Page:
“Piano, piano,” our tour guide Giacomo advised our group of ten as we navigated the cobblestone streets of medieval towns in Tuscany and Umbria. “Piano, piano,” he repeated as we climbed stone steps that have been worn down by centuries of use and had no handrails to steady us.
Piano, piano means slowly, slowly in Italian.
Good advice, I thought. Not just for traversing medieval towns in Italy, but for me, good advice for daily life, because I tend to move too fast, rushing as though I was always running late.
Travel makes me slow down, because I am aware of how dangerous rushing across cobblestones can be.
Traveling with a group makes me slow down because I sometimes need to wait for those who can’t move as quickly as I do.
It is good for me to slow down, and every time I had to stop and wait for someone to catch up, I felt invited to look up and take in the sights around me (walking on cobblestones requires lots of looking down). Those moments of waiting were invitations to notice what was in front of me, like little carvings in walls or unique shapes of doorknockers.
Slowly, slowly invites me to appreciate the here and now.
Travel also shakes things up. It is like a snow globe where I am tossed around a bit and when the snow settles, everything looks different. The people, places and food are unfamiliar, and my equilibrium is off. I join Dorothy in saying, I have a feeling we’re not in Kansas anymore.
A man at church recently toured the Holy Land. Before he left, he told me he had been nervous about traveling to such a potentially dangerous place until he learned they were staying in a Westin Hotel and then he thought, “If I didn’t know any different, I could still be at home.”
“Then what is the point of going?” I asked.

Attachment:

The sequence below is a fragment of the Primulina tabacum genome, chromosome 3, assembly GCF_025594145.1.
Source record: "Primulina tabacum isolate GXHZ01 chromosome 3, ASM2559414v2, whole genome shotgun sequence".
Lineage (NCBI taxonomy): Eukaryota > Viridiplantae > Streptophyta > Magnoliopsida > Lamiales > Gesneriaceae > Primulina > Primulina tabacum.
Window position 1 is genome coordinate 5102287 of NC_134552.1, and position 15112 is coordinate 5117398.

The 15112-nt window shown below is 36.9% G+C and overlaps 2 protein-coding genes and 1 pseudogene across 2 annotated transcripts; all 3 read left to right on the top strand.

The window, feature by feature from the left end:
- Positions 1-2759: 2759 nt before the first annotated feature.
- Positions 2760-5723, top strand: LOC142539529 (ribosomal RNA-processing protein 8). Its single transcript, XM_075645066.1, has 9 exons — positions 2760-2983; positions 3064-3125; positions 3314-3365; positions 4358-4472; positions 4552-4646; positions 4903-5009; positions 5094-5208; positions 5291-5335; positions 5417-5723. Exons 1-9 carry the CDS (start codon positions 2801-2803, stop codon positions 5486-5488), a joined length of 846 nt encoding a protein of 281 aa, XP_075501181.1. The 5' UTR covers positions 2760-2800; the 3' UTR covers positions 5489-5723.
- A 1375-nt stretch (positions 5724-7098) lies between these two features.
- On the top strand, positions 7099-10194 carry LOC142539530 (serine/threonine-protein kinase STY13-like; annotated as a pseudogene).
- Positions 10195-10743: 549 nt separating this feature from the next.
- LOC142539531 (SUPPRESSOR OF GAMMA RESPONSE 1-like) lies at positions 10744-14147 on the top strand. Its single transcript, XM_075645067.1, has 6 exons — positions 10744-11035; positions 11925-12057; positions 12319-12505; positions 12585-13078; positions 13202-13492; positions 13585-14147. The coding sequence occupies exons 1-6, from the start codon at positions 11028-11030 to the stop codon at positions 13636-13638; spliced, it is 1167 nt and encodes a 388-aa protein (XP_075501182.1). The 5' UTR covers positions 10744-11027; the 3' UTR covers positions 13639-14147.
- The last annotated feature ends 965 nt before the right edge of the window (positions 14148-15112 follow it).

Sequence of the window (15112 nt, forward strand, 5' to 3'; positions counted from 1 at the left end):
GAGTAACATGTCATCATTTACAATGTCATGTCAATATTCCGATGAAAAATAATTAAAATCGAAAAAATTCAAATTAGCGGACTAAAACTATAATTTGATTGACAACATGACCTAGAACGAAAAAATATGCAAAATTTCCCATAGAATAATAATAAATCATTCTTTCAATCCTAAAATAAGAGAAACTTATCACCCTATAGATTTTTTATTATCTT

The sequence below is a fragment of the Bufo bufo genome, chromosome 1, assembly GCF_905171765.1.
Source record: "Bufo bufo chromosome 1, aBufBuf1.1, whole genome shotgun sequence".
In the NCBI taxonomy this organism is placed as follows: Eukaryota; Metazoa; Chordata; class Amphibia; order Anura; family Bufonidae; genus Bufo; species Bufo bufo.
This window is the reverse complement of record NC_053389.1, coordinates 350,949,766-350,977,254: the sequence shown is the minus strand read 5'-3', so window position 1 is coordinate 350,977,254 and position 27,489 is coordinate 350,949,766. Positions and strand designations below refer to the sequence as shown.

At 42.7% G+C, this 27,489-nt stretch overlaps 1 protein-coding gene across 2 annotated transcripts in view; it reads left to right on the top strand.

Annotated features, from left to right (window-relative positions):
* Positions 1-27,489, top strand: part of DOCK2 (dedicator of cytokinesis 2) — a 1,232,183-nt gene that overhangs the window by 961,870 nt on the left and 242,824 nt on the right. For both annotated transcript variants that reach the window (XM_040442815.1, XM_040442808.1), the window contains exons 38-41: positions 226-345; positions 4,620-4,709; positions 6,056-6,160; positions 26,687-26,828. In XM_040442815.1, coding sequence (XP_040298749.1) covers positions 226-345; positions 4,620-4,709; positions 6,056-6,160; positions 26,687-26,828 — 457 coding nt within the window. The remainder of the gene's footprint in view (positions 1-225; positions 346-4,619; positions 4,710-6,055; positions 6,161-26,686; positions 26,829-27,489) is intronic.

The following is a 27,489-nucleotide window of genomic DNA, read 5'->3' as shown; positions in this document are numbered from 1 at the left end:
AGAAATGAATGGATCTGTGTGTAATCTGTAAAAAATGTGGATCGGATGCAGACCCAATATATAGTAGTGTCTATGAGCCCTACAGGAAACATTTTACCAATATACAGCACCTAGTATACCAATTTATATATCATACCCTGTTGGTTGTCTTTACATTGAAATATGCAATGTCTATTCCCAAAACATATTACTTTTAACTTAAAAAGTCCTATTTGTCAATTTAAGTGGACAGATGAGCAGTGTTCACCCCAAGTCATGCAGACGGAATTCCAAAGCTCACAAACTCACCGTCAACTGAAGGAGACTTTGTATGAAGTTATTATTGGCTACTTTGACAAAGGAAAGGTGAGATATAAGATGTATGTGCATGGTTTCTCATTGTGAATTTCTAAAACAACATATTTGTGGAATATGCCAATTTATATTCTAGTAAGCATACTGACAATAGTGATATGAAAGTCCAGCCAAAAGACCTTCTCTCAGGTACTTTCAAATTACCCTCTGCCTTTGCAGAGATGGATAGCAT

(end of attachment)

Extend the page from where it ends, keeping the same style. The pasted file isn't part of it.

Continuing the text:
When I travel, I want to be shaken up and to experience what is different. I want to know how it is for people who live in that place and to have my assumptions and stereotypes challenged. I want to be changed by my experiences, to learn something about another people and place—and about myself.
One of the features of touring with Overseas Adventure Travel (O.A.T.) is that we visit people in their homes. On this tour, our group was split up among three homes in Carrera (after a tour of the nearby marble quarry). My small group had lunch with a couple and one of their sons.
Later in the tour, we visited Spello and were entertained by an Umbrian folk music group in the home of one of the musicians.
During my two weeks in Italy, slowly, slowly became my go-to gear, and I pledged to myself that when I got home, I would try harder to stay in slow gear, to remind myself every day (and even multiple times a day), piano, piano.
Madeline, I love your reasons for traveling to foreign countries. The majority of travel bloggers I follow just focus on the sites and share little or nothing about the people. I was unaware that there are tourist companies like the Overseas Adventure Travel (O.A.T.) that program visits to people in their homes. The selected homes could be staged, but it does offer the tourist a window, however small, into the lives of people in cultures different from our own.
This was my second tour with O.A.T. and both in-home visits allowed me to see how others live. This time, we had home-made pasta, a real treat. Over and over, we met local people (like the musicians), and all the local guides were local. O.A.T. groups are small (we were 10 and my last tour was 8) so it is easier to visit homes. We also visited a goat farm, met the farmers and goats, and helped make goat cheese; and we had a pasta cooking class in a woman’s home.